Bruins

Countdown to Camp: Charlie McAvoy

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Countdown to Camp: Charlie McAvoy

From now until the beginning of training camp, Bruins Insider Joe Haggerty is profiling players who will be on, or have a chance to be on, the 2018-19 Bruins. Today: Charlie McAvoy.

Charlie McAvoy didn’t end up winning the Calder Trophy and probably didn’t have the complete rookie season he envisioned, but the 20-year-old also showed a lot of resiliency and regularly flashed the goods that will make him a future No. 1 defenseman in Boston. It was a year in which a little bit of everything was thrown at him, but it ended on a high note with McAvoy finding his game in the second round against Tampa Bay and playing very well for Team USA at the IIHF World Championships. As with David Pastrnak, the sky is the limit for McAvoy, an ultra-talented player who's going to be a part of the long-term plans in Boston. 

What Happened Last Year: After getting his feet wet in the playoffs two seasons ago, McAvoy was a full time D-man from training camp through the playoffs. The former BU star finished with strong numbers for a rookie defenseman (seven goals, 32 points) despite undergoing an in-season heart procedure and then suffering a late-season knee injury that left a lot of rust on his game when the playoffs began. When heatlhy, McAvoy had some strong and impressive individual performances and worked into a successful top-pairing D-partnership with Zdeno Chara. When the season was over, there was little doubt McAvoy is on track to become the No. 1 defenseman in Boston and will be in Black and Gold for a long, long time.

Questions To Be Answered This Season: The biggest is probably his ability to remain healthy, considering the amount of contact he’ll absorb as a workhorse-type D-man in the NHL. Given his sturdy frame (6-foot, 205 pounds) and his ability, prior to last year, to remain healthy, it’s easy to give McAvoy a pass and assume those were outliers rather than signs to come. Beyond that, the only question for McAvoy is how quickly he'll develop. He’s already shown he can play 25-plus minutes per night and that he can do everything well, so now McAvoy simple needs to beat the sophomore jinx and keep improving after a rock-solid rookie campaign.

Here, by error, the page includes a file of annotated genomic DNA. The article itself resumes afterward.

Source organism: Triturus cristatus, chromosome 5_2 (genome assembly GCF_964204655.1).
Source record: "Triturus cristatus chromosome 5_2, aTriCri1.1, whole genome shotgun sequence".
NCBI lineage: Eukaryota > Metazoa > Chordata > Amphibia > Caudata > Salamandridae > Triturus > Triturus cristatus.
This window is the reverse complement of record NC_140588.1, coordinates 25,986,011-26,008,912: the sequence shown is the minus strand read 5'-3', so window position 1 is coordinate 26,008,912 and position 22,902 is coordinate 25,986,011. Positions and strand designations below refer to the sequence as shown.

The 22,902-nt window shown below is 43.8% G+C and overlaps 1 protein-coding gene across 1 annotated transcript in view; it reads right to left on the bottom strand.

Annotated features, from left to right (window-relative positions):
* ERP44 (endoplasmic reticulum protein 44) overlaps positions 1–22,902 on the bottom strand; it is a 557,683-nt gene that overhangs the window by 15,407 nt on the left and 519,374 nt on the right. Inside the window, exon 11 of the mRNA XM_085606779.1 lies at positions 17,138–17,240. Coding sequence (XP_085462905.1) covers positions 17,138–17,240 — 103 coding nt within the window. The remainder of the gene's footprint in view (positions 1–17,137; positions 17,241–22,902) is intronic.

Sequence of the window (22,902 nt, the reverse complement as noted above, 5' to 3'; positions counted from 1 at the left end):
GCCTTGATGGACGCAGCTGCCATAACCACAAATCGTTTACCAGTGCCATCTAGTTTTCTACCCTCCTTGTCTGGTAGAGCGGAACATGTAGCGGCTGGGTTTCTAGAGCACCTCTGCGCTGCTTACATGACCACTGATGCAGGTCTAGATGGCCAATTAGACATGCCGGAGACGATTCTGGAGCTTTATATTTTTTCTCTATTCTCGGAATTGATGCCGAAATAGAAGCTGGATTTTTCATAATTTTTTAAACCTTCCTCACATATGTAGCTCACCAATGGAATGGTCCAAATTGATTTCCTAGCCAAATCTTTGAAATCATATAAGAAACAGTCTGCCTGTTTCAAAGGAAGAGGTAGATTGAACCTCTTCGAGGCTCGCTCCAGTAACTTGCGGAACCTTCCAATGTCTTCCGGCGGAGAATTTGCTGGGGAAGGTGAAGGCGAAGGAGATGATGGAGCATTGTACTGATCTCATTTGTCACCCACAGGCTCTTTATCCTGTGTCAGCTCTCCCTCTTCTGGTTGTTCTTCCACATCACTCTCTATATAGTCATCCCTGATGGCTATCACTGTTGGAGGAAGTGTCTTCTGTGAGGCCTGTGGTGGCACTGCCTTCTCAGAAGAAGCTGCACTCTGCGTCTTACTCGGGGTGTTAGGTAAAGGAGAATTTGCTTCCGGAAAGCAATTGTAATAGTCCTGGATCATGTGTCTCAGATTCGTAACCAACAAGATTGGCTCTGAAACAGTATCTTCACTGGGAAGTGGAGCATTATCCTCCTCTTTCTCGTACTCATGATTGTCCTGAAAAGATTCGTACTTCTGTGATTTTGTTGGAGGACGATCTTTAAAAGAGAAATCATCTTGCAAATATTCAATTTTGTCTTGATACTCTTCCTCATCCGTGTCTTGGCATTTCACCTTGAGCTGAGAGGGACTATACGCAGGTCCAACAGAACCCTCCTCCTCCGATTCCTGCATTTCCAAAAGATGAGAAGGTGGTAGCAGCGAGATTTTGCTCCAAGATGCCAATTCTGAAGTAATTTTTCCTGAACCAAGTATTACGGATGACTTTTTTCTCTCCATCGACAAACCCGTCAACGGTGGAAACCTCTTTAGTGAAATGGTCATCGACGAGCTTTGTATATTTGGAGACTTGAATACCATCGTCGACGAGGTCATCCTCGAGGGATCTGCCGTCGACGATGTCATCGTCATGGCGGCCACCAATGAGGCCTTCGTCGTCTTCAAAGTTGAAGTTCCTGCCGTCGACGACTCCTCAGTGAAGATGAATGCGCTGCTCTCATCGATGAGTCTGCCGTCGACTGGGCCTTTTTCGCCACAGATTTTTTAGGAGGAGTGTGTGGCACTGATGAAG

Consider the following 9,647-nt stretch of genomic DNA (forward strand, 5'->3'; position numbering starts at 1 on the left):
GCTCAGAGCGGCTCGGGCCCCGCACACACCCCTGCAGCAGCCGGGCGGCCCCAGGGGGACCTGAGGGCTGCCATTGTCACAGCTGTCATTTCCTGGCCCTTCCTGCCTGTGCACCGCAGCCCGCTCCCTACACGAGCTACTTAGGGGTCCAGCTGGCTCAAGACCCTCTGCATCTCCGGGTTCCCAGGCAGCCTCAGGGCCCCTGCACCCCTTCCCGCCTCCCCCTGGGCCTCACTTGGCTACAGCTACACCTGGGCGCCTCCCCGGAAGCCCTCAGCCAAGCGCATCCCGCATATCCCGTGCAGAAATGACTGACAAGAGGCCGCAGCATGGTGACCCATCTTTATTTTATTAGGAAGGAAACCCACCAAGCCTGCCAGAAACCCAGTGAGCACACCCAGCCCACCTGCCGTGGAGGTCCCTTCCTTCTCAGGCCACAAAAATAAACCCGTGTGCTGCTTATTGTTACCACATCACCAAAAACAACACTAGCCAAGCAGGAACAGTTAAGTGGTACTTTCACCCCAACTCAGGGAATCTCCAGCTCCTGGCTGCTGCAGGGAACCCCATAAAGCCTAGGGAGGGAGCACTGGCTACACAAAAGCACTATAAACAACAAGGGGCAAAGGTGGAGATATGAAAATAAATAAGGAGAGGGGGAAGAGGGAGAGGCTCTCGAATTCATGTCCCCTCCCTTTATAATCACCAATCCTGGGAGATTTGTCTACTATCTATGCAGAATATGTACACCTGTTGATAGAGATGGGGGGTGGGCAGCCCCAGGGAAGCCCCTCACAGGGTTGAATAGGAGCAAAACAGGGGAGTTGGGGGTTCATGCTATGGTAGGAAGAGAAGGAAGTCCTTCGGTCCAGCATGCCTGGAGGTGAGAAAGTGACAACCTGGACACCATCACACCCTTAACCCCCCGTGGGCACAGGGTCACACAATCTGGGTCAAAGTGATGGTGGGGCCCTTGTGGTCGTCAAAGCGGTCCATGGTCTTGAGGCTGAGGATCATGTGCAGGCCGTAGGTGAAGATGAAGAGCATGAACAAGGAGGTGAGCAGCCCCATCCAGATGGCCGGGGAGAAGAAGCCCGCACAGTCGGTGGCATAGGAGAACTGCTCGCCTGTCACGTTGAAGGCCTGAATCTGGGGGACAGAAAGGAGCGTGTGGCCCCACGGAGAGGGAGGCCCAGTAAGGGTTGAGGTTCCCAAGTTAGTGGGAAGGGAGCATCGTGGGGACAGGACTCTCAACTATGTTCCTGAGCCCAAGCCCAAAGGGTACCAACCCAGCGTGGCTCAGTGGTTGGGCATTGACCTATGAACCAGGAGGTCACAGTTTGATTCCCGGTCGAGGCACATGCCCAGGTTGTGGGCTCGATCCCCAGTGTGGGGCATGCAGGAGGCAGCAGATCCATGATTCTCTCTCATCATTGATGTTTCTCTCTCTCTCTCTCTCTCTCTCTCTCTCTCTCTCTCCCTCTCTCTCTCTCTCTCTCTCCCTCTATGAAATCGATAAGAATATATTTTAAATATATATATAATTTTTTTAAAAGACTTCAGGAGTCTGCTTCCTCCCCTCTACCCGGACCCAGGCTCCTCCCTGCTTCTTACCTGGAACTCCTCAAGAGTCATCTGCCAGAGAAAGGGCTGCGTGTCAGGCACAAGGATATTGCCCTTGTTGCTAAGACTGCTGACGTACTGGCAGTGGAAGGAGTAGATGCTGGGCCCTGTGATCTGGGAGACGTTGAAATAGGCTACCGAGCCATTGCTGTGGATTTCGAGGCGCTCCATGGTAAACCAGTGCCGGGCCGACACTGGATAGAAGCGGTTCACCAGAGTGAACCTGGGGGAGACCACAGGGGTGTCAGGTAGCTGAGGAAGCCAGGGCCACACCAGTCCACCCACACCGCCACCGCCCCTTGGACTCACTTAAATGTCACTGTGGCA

In Their Words: “I think I grew mentally from [the adversity]. It’s good sometimes to go through something like that and have that experience. I thought that coming back [from the knee injury] was a little tough, but then I felt like I played my best hockey of the year when it mattered, towards the end, in that last series against Tampa. I thought I gave it everything I had and left it out there in Game 5, and unfortunately, it wasn’t enough. Like I said, there are some big things that you can pull from, and I’m going to pull from them and, you know, hopefully be a lot better next year for it.” –Charlie McAvoy, on the challenges of his rookie season and how they can make him a better player moving forward.  

Overall Outlook: McAvoy came into his rookie season with a lot of hype after his strong NHL debut during the 2017 Stanley Cup playoffs, and he largely lived up to it while finishing among the top five for Calder Trophy voting. The challenge is to build on that while more gets thrown on his shoulders by a Bruins team that clearly has big plans for him. It'll be interesting to see what kind of season McAvoy has in 2018-19 with his entry level deal up after this season and a big second contract potentially sitting there. McAvoy has Drew Doughty-type potential at the NHL level, and now it’s just a matter of how quickly he can get there.